“Let ‘Er Roll!!!” A Manufacturing Case Study

There aren’t any good manufacturing movies, but this clip from I Love Lucy is pretty solid.

There’s no big story arc, eureka moment, or inspiring success, but there are bunch of practical takeaways. Take 3 minutes, get a few laughs, and lets dig in!

Manufacturing is a system, and systems are hard

Chocolates are simple, but manufacturing gets complex quick. We only see Lucy in the wrapping station (the full episode also shows a fiasco in dipping), but here’s a hypothetical value stream to illustrate the system.

A hypothetical value stream for making chocolates in I Love Lucy, with the primary constraint being wrapping, and the secondary constraint being baking the filling.

She and Ethel are downstream chocolates being made, and can’t keep up with the upstream rate – they’re a bottleneck. Rather than limit the output of the system, they try to find ways to go faster – because if they don’t… “YOU’RE FIRED!” and everything explodes.

A combination of simple things is not simple

Each step is simple, and each is made up of a collection of other simple things – ingredients, instructions, tools, etc. They also have simple rules for operation – batched mixing, backing, and melting, and a connected assembly line for dipping, wrapping, and boxing.

Humans can intuitively understand simple, static components – “Well, this is easy!”. What we can’t easily grasp is how they work together in a continuous, dynamic system. This isn’t just a manufacturing thing – fluid mechanics, Conway’s Game of Life, and the butterfly effect are all examples of how simple things quickly become complex.

If we’re not careful, we mistakenly attribute component simplicity to the system at large, and don’t realize we’ve got a problem until it’s too late. “Ethel… I think we’re fighting a losing game!”

Dealing with the complexity

First recognize that manufacturing is a complex system, and that you can’t keep it all in your head. To understand it, a value stream map is a good place to start. Include objectives for rate, quality, and cost, and do so collaboratively. A special aspect of manufacturing systems is that they always includes people, meaning the more affected people you can include in the mapping process, the more likely you are to understand exactly what’s happening.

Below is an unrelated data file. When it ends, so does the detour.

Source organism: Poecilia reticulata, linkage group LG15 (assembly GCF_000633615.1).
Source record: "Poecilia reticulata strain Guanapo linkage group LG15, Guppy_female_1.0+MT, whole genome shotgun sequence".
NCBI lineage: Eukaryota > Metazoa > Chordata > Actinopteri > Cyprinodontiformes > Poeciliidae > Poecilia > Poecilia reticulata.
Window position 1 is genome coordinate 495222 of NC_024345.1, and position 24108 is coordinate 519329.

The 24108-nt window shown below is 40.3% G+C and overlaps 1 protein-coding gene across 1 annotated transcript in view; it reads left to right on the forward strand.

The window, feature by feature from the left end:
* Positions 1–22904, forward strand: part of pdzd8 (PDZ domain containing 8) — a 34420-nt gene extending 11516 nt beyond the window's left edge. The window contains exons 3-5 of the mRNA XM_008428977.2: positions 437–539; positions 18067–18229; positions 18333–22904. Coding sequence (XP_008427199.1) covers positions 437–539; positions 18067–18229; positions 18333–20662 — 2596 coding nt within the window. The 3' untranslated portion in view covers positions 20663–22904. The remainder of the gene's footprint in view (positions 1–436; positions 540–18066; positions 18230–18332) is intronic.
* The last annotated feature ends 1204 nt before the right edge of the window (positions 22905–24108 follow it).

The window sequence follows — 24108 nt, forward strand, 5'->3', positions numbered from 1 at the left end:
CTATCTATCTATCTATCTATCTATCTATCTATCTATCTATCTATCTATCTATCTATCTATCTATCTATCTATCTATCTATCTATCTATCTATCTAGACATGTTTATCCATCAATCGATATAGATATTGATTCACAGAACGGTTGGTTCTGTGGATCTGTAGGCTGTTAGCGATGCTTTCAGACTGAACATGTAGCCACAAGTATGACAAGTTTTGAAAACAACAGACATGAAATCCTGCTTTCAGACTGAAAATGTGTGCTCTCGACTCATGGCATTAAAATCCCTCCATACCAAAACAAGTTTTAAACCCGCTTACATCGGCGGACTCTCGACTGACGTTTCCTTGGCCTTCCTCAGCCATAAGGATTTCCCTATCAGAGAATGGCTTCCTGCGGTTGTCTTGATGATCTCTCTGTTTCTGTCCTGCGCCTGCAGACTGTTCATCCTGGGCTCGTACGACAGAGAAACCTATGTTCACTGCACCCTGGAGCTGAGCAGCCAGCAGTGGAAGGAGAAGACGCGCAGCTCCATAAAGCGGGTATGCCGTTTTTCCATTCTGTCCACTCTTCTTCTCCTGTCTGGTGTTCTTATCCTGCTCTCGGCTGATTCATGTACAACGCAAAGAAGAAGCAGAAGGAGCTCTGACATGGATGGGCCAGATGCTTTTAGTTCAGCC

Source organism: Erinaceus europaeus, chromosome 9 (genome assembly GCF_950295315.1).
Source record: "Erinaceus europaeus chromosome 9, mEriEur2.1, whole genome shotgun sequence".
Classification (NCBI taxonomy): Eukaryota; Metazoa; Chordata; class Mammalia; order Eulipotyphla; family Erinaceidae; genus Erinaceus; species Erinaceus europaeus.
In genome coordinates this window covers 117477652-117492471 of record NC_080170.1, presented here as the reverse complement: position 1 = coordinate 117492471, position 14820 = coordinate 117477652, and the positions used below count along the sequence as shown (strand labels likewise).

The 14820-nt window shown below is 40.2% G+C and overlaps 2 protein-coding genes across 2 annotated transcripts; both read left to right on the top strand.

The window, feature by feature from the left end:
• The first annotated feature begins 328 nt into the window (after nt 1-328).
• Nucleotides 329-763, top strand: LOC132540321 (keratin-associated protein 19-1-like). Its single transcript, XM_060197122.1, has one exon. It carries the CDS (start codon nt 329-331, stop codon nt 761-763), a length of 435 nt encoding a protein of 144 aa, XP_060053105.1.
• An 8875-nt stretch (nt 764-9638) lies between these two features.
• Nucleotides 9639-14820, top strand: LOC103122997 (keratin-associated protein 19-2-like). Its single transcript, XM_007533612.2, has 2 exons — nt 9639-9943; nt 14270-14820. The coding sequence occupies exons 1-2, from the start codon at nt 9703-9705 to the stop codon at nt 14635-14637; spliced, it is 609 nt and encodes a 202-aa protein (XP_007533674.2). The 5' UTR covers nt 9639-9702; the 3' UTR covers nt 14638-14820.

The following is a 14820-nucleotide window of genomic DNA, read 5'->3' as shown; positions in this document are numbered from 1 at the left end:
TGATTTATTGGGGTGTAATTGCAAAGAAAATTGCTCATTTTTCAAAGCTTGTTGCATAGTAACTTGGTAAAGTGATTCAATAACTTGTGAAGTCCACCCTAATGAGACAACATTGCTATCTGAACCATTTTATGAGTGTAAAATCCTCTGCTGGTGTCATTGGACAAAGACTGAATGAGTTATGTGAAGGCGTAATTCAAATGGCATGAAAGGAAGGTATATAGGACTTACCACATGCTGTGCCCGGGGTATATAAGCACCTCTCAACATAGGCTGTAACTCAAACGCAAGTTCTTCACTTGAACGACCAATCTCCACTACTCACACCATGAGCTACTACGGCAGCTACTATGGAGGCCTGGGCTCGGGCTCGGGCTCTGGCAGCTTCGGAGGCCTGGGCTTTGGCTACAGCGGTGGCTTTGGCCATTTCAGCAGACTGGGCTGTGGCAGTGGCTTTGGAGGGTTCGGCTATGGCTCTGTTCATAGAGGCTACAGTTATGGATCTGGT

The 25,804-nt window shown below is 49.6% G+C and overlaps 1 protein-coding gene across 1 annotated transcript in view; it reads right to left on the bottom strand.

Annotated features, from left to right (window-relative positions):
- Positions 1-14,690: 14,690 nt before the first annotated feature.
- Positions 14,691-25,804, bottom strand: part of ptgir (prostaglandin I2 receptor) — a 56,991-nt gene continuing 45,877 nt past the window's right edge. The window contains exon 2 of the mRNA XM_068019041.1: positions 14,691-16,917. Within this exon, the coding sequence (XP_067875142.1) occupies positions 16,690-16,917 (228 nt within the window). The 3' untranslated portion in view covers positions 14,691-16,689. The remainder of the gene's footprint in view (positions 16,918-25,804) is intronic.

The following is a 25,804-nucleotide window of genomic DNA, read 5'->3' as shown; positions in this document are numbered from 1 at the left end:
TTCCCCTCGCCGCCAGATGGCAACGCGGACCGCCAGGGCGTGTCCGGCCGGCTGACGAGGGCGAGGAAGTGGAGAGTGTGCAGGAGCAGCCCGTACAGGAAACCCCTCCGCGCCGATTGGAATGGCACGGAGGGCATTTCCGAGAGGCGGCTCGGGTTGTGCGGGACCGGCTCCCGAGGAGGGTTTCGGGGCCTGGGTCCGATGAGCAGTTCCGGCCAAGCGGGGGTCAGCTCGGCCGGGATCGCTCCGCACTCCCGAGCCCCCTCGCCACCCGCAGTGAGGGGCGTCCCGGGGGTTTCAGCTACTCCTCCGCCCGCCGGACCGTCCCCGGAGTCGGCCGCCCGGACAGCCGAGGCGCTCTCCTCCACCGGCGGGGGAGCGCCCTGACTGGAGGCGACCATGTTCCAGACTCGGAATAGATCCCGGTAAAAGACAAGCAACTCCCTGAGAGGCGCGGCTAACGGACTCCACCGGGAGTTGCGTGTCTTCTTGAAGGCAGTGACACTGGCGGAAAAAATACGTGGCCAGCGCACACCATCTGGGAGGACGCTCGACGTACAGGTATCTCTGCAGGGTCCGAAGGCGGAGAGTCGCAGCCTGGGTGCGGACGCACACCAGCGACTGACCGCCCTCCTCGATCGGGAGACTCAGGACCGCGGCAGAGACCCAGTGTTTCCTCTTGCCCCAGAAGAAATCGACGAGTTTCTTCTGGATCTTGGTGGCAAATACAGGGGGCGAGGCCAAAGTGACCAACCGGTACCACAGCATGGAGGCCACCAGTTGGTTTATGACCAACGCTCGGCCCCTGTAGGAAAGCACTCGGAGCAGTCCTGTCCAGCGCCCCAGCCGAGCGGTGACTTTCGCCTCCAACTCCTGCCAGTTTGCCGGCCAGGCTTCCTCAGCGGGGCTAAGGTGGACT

What else can we learn from Lucy and Ethel?

We have to know what we’re building

In the candy factory this is candy, right? Kind of. “Candy” needs to be more clearly defined as a set of design specifications that can be shared and referenced throughout the system.

Lucy and Ethel are only told “…take each piece of candy, and wrap it in one of these papers”, but what does wrapped mean? Is there a specific shape? We see chocolates coming loose immediately, but can we say that’s wrong?

Replenishment – 99% of parts isn’t enough

Candy comes from upstream on the conveyor belt, but what about the papers? There is no path for replenishment – just a stack at the bench – and they were never told how to get more. Even if Lucy and Ethel could keep up, they were bound to fail as soon as those papers ran out.

This situation is unfortunately common – lots of focus on the “chocolates”, but the cheap papers are ignored until it’s too late. Critical manufacturing lines can easily go hard down for something as simple as a missing bolt, and it’s maddening.

The solution? Ensure you have a clear path for replenishment for everything – especially the small stuff that people won’t be monitoring closely. You can usually deploy a simple, replicable kanban with minimal overhead.

Focus on consistency – not just speed

In the wrapping department the only tool is the conveyor belt, and it has one purpose: speed. They get speed – “Turn it up a little!” but that just causes problems faster.

Watching Lucy and Ethel work, they each wrap differently, have no idea if they are doing things wrong or right, and candies are constantly coming undone. Standard Work would be hugely beneficial, or a fixture to help them consistently hit a spec for the wrapper (assuming one exists).

The adage from the SEALs rings true here – Slow is smooth, smooth is fast. Focus on consistency first, and as you nail that speed will naturally come.

Wrapping up

There are probably dozens more lessons we could pull from these 3 minutes, but the most important is that while manufacturing is often a combination of simple things, it’s far from simple itself. If Lucy and Ethel (and their employer) had recognized their candy factory was a complex system – and managed as such – they would be able to find and fix the core of their issues, and avoid the chocolate pile-up.

At Threaded we’re building the platform to help teams collaboratively develop and launch their manufacturing systems. We’re just getting started, but if you’d like to learn more, sign up for a demo – we’d love to chat!

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